Colonization has also led to the destruction of traditional food sources. One prolific example is bison. Canada’s indigenous people relied on bison for food, tools, clothing, and shelter. Yet, they lived in balance with the species for thousands of years. Factors such as the presence of fur traders, the desire for leather in Europe, and the introduction of rifles led to the rapid decline of bison. Under the leadership of John A. MacDonald, the government also eradicated bison as a mechanism to force Indigenous people onto reserves. Can you imagine that “plains bison in Canada were wiped out and eventually only 116 remained in North America before the slaughter stopped? At one point, bison could circle the globe they were so plentiful but by the 1880s, the number of bison on Earth couldn’t even circle a city block.” Read more here.  

How did this hinder our Indigenous Peoples, nutritionally?

 #1. Chronic Food Insecurity: Colonization has had a massive impact on food culture. The rate of food insecurity for the average Canadian is 8.3% but First Nations people living in a rural or urban setting disproportionally have between 35%-55% chronic Food insecurity. There is little to no access to fresh food, and in many cases, clean drinking water. Statistics are taken from @the.indigenous.nutritionist.

#2. Health Implications: Lower levels of education and income contributes to a higher morbidity rate. Causes include diabetes, kidney disease, heart disease, hypertension and anemia—not to mention, mental health. More information can be found here.

#3. Negative Cycles: In terms of food and nutrition, Residential schools themselves had a “cut costs and feed less” policy to save money, resulting in a lack of nutrition for children. The last Residential School (to reform) closed in 1996! In 2019, statistics showed 47% of the 254,100 status First Nations children in Canada are living in poverty.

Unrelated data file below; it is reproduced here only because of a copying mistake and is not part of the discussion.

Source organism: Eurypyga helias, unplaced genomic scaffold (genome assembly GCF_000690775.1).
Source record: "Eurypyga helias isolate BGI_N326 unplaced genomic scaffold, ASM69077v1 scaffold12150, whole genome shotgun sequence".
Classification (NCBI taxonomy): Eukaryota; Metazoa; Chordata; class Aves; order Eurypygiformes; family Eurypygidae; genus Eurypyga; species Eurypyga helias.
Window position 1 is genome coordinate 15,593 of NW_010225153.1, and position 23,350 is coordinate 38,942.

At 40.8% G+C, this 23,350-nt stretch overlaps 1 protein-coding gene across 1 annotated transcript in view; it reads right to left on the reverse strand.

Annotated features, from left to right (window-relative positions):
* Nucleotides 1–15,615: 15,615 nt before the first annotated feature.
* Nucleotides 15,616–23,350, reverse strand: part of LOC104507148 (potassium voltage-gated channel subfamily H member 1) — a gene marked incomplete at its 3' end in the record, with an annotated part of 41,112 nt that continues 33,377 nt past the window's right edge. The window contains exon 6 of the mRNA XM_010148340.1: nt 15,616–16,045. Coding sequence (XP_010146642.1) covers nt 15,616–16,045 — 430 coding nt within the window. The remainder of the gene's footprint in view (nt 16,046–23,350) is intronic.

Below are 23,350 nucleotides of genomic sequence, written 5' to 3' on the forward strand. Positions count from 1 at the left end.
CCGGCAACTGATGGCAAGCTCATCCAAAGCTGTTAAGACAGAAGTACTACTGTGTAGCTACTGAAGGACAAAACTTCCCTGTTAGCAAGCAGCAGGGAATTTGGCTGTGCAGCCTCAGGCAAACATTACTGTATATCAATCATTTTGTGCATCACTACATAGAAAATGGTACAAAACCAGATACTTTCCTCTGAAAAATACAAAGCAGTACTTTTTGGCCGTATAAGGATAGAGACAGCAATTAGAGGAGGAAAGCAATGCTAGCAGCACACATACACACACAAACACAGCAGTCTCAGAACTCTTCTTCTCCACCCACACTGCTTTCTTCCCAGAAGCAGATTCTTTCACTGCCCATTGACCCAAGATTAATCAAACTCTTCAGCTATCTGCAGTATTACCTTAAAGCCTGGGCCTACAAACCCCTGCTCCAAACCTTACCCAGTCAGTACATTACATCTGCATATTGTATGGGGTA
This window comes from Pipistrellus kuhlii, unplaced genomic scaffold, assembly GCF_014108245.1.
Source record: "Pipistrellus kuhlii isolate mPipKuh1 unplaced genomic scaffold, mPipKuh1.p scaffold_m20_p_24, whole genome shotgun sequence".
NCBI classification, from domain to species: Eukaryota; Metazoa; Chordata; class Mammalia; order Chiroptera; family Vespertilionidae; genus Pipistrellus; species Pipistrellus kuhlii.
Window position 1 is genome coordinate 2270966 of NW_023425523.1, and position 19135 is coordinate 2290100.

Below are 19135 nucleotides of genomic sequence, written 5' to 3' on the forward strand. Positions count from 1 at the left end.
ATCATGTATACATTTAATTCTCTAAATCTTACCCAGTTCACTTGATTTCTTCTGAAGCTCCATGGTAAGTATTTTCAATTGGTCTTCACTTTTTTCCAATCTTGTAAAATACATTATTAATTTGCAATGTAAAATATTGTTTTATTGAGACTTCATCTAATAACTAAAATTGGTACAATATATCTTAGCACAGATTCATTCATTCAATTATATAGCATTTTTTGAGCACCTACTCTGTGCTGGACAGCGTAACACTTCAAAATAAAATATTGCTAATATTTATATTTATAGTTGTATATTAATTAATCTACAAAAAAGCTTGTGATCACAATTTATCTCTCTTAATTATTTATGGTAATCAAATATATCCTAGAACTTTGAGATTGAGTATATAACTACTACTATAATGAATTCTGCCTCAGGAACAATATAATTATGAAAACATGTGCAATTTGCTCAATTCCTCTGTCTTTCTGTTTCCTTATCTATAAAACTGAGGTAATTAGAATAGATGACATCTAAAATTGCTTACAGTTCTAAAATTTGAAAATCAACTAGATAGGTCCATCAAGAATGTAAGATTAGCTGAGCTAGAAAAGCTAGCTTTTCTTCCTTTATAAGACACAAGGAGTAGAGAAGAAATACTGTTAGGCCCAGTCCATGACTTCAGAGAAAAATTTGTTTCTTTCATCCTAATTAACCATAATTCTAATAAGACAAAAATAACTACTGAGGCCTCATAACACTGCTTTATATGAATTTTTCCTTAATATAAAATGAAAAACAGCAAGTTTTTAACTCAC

More information can be found here.

indian corn

Healing and Wellness Through Traditional Foods 

Understanding the historical diets of Indigenous Peoples from around the world is one of the keys to regaining optimal health. One of the ways is by returning to a natural, holistic, ancestral diet, for social, physical, emotional, and spiritual reasons. With nutrition today, we understand the harm to the body with specific food sensitivities and inflammations caused by alcohol, dairy, and excessive simple carbohydrates and we may also consider feasting in alignment with the seasons.

This Assembly of First Nations report explains that “Maintaining a diet of traditional foods yields many benefits to First Nations health and well-being. […] The consumption of traditional foods may also contribute to the other aspects of well-being through economic and socio-cultural activities. A traditional diet is not only relatively low in cost, but provides an economic base and livelihood for many First Nations, and leads to food security. It is also related to socio-cultural values and community closeness through feast, potlatches and ceremonies. This leads to good mental health in the development of one’s cultural identity, self-esteem, and pride.”

As a certified orthomolecular nutritionist, I can attest to the health and benefits of these natural First Nations diets. Evidence includes the high rate of disease among First Nations people since deviating from their traditional high-fat, low-carb, wildly sourced diet.


I encourage you to learn as much as you can about Indigenous history, foods, and culture and am sharing a collection of recipes, food resources, chefs, artists, and inspiring First Nations folks I discovered through my research for this piece.

Manitoba Resources

Food Guide

Traditional Inuit Foods

Indigenous Women Holiday Market

Wild Rice

Social Media Accounts





Marie-Cecile Nottaway

Inez Cook

Paul Natrall



Researched and written in honour of the children discovered, and undiscovered, in unmarked graves throughout the Canadian residential schools. May their spirits be acknowledged and free.

If you identify as an Indigenous person with basic nutritional health needs and can’t find the help you need, please reach out to me and I will offer as much help as I can.

“All my relations.”